The main range of this species is south-west England and Wales, extending west to parts of south-eastern Ireland and east to Sussex, with scattered records for Kent and Norfolk, and one in Scotland. It also occurs in western France. Its most distinctive features are the white (or sometimes pale pink) widely separated petals and the fairly small, coarsely-toothed leaflets.
It is generally a low-growing species, forming ground cover in shady woodland, or low to medium-sized sprawling patches and bushes in open situations. It is an early flowerer. The inflorescences are broad and fairly compact, not extending too far out from the leaves, so from a distance the numerous clusters of flowers with their
gappy petals can be quite distinctive.
Flowers are about 2.5-3cm diameter. Petals are usually white or occasionally pale pink, up to about 11-13mm long, obovate in shape, with a narrow
clawed base; the apex is usually notched or irregularly toothed at the tip. Stamens are longer than the styles. The finely-pointed sepals have numerous short-stalked glands and some small acicles amongst the whitish pubescence. Sepals are patent when the flower is freshly open, so are visible between the petals and add to the distinctive appearance of the flower. They later become reflexed with the tip curled upwards.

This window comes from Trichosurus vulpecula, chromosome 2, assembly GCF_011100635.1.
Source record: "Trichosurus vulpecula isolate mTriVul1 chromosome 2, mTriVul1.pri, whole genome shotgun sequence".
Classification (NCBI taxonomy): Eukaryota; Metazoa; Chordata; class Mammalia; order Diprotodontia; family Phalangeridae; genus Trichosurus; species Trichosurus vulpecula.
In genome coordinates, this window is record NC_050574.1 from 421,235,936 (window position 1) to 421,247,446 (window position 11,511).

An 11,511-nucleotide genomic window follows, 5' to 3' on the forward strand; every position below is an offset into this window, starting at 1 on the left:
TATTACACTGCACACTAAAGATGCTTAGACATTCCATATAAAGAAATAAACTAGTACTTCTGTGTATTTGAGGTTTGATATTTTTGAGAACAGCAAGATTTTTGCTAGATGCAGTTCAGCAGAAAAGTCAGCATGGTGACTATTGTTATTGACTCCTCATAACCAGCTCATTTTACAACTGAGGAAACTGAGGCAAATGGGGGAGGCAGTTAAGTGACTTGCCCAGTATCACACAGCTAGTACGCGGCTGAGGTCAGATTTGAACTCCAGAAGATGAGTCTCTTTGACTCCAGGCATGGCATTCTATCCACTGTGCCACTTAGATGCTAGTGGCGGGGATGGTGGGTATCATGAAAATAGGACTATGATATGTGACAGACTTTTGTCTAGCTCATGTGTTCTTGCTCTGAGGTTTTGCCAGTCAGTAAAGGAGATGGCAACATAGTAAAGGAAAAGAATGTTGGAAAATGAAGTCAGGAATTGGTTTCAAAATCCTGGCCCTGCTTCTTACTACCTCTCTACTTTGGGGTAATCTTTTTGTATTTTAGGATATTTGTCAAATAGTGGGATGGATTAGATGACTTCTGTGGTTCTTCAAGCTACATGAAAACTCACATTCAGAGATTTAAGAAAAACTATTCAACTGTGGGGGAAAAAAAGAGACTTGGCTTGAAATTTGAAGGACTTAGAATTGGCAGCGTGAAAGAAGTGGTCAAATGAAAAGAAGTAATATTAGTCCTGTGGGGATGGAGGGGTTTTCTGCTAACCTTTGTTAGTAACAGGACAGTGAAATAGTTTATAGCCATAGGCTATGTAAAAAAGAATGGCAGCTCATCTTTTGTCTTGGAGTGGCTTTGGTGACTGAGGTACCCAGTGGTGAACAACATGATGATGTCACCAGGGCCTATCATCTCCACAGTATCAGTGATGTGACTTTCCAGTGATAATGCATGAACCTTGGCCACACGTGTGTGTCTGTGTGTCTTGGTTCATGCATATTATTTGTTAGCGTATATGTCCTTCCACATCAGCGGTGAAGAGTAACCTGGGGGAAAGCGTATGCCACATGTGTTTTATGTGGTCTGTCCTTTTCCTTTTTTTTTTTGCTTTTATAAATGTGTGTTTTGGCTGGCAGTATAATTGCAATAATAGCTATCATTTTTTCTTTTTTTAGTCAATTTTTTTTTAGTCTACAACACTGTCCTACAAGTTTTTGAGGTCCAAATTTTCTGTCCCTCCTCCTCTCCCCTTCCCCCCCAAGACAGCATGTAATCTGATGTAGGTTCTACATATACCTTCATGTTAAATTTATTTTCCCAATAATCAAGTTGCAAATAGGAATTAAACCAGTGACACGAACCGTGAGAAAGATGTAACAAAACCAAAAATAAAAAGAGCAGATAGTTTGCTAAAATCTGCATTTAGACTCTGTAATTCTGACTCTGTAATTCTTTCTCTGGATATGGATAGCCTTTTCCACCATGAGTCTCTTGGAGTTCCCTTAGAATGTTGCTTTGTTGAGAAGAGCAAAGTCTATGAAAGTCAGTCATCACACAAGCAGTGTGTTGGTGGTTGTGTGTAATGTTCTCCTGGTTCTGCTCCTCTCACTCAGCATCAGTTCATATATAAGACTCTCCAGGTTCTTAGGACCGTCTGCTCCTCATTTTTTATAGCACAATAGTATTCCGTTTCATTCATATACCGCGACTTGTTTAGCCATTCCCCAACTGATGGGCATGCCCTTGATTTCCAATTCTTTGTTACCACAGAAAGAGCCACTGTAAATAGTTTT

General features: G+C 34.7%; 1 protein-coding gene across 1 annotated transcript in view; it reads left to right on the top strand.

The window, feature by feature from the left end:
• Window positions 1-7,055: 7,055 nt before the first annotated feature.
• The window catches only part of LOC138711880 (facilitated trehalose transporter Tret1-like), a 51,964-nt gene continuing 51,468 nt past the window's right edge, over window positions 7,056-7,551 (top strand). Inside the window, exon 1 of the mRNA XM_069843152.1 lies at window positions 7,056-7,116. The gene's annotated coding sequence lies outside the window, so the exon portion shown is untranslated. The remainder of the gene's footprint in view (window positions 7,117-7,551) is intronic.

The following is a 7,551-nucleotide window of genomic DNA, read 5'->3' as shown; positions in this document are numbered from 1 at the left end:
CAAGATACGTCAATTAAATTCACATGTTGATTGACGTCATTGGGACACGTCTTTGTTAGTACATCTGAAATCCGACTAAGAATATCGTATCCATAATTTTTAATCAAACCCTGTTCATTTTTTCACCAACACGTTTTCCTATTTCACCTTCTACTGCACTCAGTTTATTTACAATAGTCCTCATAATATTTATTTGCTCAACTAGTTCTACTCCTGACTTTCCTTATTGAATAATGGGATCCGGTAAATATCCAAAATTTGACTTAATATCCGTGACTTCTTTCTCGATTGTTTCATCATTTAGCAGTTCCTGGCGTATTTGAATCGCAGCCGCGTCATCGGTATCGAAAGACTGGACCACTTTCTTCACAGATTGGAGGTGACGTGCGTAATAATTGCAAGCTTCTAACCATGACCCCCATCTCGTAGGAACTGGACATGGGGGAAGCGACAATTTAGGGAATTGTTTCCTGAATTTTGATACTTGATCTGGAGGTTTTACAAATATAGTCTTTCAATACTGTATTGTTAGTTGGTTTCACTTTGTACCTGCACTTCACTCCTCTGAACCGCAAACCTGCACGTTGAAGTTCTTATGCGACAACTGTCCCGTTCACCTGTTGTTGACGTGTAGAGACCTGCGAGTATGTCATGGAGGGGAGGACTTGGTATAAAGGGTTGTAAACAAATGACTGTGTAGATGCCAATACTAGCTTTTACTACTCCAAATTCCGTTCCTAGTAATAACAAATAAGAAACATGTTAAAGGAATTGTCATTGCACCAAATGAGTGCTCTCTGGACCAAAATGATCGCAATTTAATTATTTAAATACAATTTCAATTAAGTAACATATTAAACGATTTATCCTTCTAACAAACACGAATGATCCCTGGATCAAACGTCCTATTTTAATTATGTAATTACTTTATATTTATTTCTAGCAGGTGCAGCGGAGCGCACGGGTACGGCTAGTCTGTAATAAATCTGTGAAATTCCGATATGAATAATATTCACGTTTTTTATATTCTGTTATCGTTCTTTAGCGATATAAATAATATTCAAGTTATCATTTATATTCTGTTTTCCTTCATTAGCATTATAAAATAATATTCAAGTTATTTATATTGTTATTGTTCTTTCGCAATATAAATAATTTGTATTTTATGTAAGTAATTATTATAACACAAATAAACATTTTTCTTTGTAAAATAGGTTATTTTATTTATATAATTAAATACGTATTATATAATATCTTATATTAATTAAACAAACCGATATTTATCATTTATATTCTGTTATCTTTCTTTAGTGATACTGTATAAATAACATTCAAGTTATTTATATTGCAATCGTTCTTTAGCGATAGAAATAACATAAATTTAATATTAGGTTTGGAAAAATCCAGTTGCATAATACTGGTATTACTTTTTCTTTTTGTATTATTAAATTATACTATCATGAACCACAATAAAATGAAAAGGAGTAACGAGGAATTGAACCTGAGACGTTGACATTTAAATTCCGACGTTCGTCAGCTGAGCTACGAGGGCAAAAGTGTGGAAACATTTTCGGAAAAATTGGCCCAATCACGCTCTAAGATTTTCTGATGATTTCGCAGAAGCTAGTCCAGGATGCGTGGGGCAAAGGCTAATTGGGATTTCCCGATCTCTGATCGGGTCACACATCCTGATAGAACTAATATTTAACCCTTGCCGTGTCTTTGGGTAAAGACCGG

The rachis is densely hairy with frequent curved prickles. Short-stalked glands are present but are usually easiest to find on the pedicels of the flowers.
Leaflets are sharply, deeply and irregularly serrate and the toothing is accentuated by the undulate leaf margin. Veins are usually quite prominent (some of the leaves shown below were taken in shade and do not have the typical pleated effect). The terminal leaflet is relatively small and narrow, about 8 x 5cm with a short petiolule (stalk). The leaf tip is relatively well-pronounced, up to 2cm long. Leaf colour is often yellow-green.
Note also the prickly stem, with some distinctly curved prickles (and see below).
Leaflet undersides are yellowish or greyish felted.
The stem is often stout, with densely arranged patent, declining and curved prickles, numerous short hairs and usually some short-stalked glands. The stem may be green or can turn a deep reddish colour in the sun. Prickles become red with yellow tips. There are shorter prickles (pricklets) on the faces in addition to the long main prickles on the angles. Due to the grey-felted leaflets and inconspicuous glands this species can be mistaken for some Rhamnifolii if the pricklets are missed. Gland-tipped pricklets can be seen in the second photo below.